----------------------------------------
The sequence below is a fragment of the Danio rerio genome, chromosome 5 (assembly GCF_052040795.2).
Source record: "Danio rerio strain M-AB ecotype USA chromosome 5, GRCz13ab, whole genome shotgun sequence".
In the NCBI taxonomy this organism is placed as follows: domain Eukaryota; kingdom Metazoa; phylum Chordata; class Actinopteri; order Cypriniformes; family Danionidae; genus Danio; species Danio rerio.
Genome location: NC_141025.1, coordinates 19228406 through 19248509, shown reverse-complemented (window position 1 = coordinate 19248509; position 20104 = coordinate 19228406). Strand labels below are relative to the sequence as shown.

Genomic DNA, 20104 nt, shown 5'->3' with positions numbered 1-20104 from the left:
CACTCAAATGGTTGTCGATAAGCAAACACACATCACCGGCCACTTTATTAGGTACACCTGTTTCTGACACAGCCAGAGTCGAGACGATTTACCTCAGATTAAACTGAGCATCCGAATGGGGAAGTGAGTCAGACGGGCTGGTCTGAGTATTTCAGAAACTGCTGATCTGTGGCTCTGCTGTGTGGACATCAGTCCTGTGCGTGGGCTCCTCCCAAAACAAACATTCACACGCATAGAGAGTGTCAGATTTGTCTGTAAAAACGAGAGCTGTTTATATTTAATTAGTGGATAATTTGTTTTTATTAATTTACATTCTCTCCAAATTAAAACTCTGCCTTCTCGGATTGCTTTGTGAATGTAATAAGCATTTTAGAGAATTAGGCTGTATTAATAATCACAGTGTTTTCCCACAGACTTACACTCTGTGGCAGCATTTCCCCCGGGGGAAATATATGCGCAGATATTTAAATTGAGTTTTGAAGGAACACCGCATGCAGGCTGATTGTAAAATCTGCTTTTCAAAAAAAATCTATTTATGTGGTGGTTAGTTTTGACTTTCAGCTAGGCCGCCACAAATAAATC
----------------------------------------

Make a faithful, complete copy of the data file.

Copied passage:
The sequence below is a fragment of the Danio rerio genome, chromosome 5 (assembly GCF_052040795.2).
Source record: "Danio rerio strain M-AB ecotype USA chromosome 5, GRCz13ab, whole genome shotgun sequence".
In the NCBI taxonomy this organism is placed as follows: domain Eukaryota; kingdom Metazoa; phylum Chordata; class Actinopteri; order Cypriniformes; family Danionidae; genus Danio; species Danio rerio.
Genome location: NC_141025.1, coordinates 19228406 through 19248509, shown reverse-complemented (window position 1 = coordinate 19248509; position 20104 = coordinate 19228406). Strand labels below are relative to the sequence as shown.

Genomic DNA, 20104 nt, shown 5'->3' with positions numbered 1-20104 from the left:
CACTCAAATGGTTGTCGATAAGCAAACACACATCACCGGCCACTTTATTAGGTACACCTGTTTCTGACACAGCCAGAGTCGAGACGATTTACCTCAGATTAAACTGAGCATCCGAATGGGGAAGTGAGTCAGACGGGCTGGTCTGAGTATTTCAGAAACTGCTGATCTGTGGCTCTGCTGTGTGGACATCAGTCCTGTGCGTGGGCTCCTCCCAAAACAAACATTCACACGCATAGAGAGTGTCAGATTTGTCTGTAAAAACGAGAGCTGTTTATATTTAATTAGTGGATAATTTGTTTTTATTAATTTACATTCTCTCCAAATTAAAACTCTGCCTTCTCGGATTGCTTTGTGAATGTAATAAGCATTTTAGAGAATTAGGCTGTATTAATAATCACAGTGTTTTCCCACAGACTTACACTCTGTGGCAGCATTTCCCCCGGGGGAAATATATGCGCAGATATTTAAATTGAGTTTTGAAGGAACACCGCATGCAGGCTGATTGTAAAATCTGCTTTTCAAAAAAAATCTATTTATGTGGTGGTTAGTTTTGACTTTCAGCTAGGCCGCCACAAATAAATC